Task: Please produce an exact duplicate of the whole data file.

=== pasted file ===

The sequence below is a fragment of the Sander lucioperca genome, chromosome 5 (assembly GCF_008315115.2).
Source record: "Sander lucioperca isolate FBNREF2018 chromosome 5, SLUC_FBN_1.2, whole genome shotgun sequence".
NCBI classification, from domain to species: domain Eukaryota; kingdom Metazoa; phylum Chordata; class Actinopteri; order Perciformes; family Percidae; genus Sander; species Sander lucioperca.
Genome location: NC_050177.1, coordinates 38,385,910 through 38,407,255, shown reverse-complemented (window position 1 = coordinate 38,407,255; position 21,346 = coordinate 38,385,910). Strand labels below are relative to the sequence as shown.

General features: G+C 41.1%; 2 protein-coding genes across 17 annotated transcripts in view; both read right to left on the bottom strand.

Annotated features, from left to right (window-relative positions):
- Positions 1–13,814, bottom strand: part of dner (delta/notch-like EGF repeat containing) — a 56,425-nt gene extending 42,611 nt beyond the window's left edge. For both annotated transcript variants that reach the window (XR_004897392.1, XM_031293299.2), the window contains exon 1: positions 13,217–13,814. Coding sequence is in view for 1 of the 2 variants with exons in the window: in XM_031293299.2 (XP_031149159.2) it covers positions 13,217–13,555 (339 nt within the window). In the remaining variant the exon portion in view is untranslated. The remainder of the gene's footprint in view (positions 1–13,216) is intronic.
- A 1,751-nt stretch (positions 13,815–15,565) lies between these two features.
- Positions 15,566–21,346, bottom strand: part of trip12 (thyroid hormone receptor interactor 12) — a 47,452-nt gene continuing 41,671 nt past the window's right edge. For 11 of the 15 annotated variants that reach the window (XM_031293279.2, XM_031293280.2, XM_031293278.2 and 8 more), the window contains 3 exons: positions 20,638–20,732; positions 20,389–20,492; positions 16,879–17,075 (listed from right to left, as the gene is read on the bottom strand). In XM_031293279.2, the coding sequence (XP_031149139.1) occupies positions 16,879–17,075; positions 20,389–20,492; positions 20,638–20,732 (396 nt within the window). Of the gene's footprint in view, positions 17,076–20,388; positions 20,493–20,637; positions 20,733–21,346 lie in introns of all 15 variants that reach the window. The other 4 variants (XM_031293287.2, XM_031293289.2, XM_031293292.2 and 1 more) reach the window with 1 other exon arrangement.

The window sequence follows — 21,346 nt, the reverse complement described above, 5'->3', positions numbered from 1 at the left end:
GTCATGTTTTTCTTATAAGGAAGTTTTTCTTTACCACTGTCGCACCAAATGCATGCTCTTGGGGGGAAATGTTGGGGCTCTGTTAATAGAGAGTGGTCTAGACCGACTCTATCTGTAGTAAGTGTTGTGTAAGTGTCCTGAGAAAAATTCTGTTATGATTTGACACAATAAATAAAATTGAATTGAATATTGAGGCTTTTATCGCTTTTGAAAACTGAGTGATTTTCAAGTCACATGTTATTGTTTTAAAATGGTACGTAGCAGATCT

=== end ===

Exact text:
The sequence below is a fragment of the Sander lucioperca genome, chromosome 5 (assembly GCF_008315115.2).
Source record: "Sander lucioperca isolate FBNREF2018 chromosome 5, SLUC_FBN_1.2, whole genome shotgun sequence".
NCBI classification, from domain to species: domain Eukaryota; kingdom Metazoa; phylum Chordata; class Actinopteri; order Perciformes; family Percidae; genus Sander; species Sander lucioperca.
Genome location: NC_050177.1, coordinates 38,385,910 through 38,407,255, shown reverse-complemented (window position 1 = coordinate 38,407,255; position 21,346 = coordinate 38,385,910). Strand labels below are relative to the sequence as shown.

General features: G+C 41.1%; 2 protein-coding genes across 17 annotated transcripts in view; both read right to left on the bottom strand.

Annotated features, from left to right (window-relative positions):
- Positions 1–13,814, bottom strand: part of dner (delta/notch-like EGF repeat containing) — a 56,425-nt gene extending 42,611 nt beyond the window's left edge. For both annotated transcript variants that reach the window (XR_004897392.1, XM_031293299.2), the window contains exon 1: positions 13,217–13,814. Coding sequence is in view for 1 of the 2 variants with exons in the window: in XM_031293299.2 (XP_031149159.2) it covers positions 13,217–13,555 (339 nt within the window). In the remaining variant the exon portion in view is untranslated. The remainder of the gene's footprint in view (positions 1–13,216) is intronic.
- A 1,751-nt stretch (positions 13,815–15,565) lies between these two features.
- Positions 15,566–21,346, bottom strand: part of trip12 (thyroid hormone receptor interactor 12) — a 47,452-nt gene continuing 41,671 nt past the window's right edge. For 11 of the 15 annotated variants that reach the window (XM_031293279.2, XM_031293280.2, XM_031293278.2 and 8 more), the window contains 3 exons: positions 20,638–20,732; positions 20,389–20,492; positions 16,879–17,075 (listed from right to left, as the gene is read on the bottom strand). In XM_031293279.2, the coding sequence (XP_031149139.1) occupies positions 16,879–17,075; positions 20,389–20,492; positions 20,638–20,732 (396 nt within the window). Of the gene's footprint in view, positions 17,076–20,388; positions 20,493–20,637; positions 20,733–21,346 lie in introns of all 15 variants that reach the window. The other 4 variants (XM_031293287.2, XM_031293289.2, XM_031293292.2 and 1 more) reach the window with 1 other exon arrangement.

The window sequence follows — 21,346 nt, the reverse complement described above, 5'->3', positions numbered from 1 at the left end:
GTCATGTTTTTCTTATAAGGAAGTTTTTCTTTACCACTGTCGCACCAAATGCATGCTCTTGGGGGGAAATGTTGGGGCTCTGTTAATAGAGAGTGGTCTAGACCGACTCTATCTGTAGTAAGTGTTGTGTAAGTGTCCTGAGAAAAATTCTGTTATGATTTGACACAATAAATAAAATTGAATTGAATATTGAGGCTTTTATCGCTTTTGAAAACTGAGTGATTTTCAAGTCACATGTTATTGTTTTAAAATGGTACGTAGCAGATCT